Price differences between U.S. light and heavy crude oil grades have been widening, pricing data showed, as refiners around the world have been snapping up less-dense crude grades for more gasoline production.

As summer begins, sky-high demand and profits from motor fuels production has encouraged global refiners to buy lighter barrels. Since Russia's invasion of Ukraine, more Russian Urals crude has been moving to Asia as more U.S. light-sweet heads to Europe.

Those changes, combined with ultra high prices for natural gas used in refining, have favored, easier-to-process lighter grades. Prices for U.S. natural gas have more than doubled this year.

Gasoline-friendly light sweet WTI Midland priced at East Houston, called MEH, has averaged a $1.40 per barrel premium to U.S. West Texas Intermediate (WTI), compared with a 96-cent premium in the year-ago period, as exports to Europe climbed.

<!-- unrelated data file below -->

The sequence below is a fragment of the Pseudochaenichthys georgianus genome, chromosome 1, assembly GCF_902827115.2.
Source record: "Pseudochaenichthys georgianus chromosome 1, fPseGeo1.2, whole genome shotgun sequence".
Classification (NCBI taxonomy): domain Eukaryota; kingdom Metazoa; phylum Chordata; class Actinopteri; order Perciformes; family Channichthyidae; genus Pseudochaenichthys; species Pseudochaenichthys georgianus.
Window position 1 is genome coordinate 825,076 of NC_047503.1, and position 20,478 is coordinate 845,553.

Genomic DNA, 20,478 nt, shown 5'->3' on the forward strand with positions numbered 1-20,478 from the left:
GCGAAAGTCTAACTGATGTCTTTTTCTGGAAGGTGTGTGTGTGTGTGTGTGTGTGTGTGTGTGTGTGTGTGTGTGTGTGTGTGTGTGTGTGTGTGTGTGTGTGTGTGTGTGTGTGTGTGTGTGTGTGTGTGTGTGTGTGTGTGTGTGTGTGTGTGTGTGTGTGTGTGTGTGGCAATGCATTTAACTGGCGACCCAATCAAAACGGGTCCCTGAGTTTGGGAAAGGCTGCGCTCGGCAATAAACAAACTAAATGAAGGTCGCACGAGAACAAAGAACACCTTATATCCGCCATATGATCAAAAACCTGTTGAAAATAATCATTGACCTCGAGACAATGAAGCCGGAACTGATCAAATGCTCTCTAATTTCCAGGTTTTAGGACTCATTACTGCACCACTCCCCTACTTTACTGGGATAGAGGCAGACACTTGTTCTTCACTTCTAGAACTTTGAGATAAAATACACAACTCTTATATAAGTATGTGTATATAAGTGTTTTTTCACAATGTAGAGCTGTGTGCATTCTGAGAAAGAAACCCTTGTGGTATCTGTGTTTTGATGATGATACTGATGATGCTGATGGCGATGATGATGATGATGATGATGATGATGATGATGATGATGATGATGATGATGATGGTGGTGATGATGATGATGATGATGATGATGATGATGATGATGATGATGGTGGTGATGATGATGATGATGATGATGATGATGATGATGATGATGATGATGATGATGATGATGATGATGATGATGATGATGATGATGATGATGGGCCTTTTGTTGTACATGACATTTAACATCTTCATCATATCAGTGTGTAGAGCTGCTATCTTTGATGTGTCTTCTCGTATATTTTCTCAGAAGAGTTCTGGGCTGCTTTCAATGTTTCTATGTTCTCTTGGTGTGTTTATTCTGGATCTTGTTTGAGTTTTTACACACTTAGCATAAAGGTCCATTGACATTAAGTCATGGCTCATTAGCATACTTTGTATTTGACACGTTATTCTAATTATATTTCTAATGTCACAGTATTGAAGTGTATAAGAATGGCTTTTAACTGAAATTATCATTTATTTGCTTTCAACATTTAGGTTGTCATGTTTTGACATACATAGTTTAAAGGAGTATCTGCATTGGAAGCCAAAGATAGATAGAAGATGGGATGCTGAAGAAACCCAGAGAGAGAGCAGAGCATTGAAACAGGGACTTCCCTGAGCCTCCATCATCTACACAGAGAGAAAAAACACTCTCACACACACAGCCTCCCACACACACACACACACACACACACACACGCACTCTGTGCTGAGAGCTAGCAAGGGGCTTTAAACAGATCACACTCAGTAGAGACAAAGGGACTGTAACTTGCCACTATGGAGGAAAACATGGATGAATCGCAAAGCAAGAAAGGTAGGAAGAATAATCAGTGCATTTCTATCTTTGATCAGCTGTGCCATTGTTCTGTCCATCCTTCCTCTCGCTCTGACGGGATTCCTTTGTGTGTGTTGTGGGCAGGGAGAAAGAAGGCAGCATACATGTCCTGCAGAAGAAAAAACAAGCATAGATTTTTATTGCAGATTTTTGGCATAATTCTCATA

The spread between Midland and heavy Western Canadian Select (WCS), priced in Houston, widened to about $12 a barrel by late May from around $8 at the start of April, data from consultancy RBN Energy showed.

WCS prices also were affected by maintenance at Suncor Energy's Syncrude operations, which coverts oil sands to exportable grades, analysts said.

Price differentials widen between WCS and WTI at Houston


Differentials between Light Louisiana Sweet and medium sour Mars crude, both priced in Louisiana, also widened by more than $2 to $6.8 in the same period, according to Refinitiv Eikon data.

Mars has been trading at heavy discounts to match cut-rate prices for competing Russian Urals grades in export markets as China and India, among the world's top oil consumers, have been snapping up discounted Russian barrels.

Mars also has faced competition in the U.S. from similar quality sour barrels released from the Strategic Petroleum Reserve.

"I would expect heavy/light differentials to correct a little bit and narrow somewhat, though remain wider than they were in early April," RBN Energy analyst Robert Auers said.